Give it some stick

My first shot at photos of kendo, at the All Japan Kendo Championship last December. The Foreign Correspondents’ Club of Japan ran them in their January issue.

I did Kendo for a few years when I first came to Japan, so this shoot brought back a few memories.

As usual, the annual event was held at the Budokan in Tokyo (it’s easy to forget that the Budokan was built to host martial arts tournaments, not just rock concerts). It’s open to the public, but I got my press pass and a competitor’s eye view from some friends at the excellent Kendo World magazine.

I think that the grimacing competitor in the main photo had just lost. It looks like a mixture of pain, frustration and exhaustion. The tournament is a long, gruelling day for everyone – competitors, judges and photographers alike.

I had a fairly pained expression myself after several hours sitting on a cold gymnasium floor waiting for the one winning strike in each bout.

I took a few hundred photos, mostly of ’zanshin’, the kendo name for the moment after a strike. It’s not easy to catch the decisive moment in kendo.

Perhaps video is the answer? There’s youtube video of the end of the last bout after the photos. It’s pretty dramatic.











5 Responses to “Give it some stick”

  1. Paddy says:

    Great set Tony. Really captures the atmosphere. How about the smell? My wife used to play volleyball when she was in highschool and said the air in the gym was always pretty foul after the kendo guys were finished practicing.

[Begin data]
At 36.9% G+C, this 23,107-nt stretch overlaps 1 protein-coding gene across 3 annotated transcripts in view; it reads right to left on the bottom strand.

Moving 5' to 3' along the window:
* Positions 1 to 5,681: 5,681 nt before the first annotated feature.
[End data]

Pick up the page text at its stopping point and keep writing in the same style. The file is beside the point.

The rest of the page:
2. Tero says:

    Great shots! Is the D700 noise that good, or was the gym well lit? If I shoot F2.8 1/500 ISO1600 with my gear, they’ll come way under exposured and bumping up the exposure will bring out the noise. Your pics look so nice and clean!

    Timing the shot is something that takes practice (and luck). I think I have some 40-50k kendo taikai shots, and finally I’m getting the hang of it :) Also on addition to actual match shots, I’ve started loving those people shots outside the matches. Like the one you have with the guy tying up his himo.


    • tony says:

      Hi Tero. That is more or less the kit and settings I used, so I guess the gym was well let. To be honest though, I don’t mind noise that much myself. It can add a bit of atmosphere. The only thing I do is sometimes used the remove noise tool in Lightroom.

      Kendoka have a lot of presence. They make great portrait subjects. In fact, you have just given me an idea . . .

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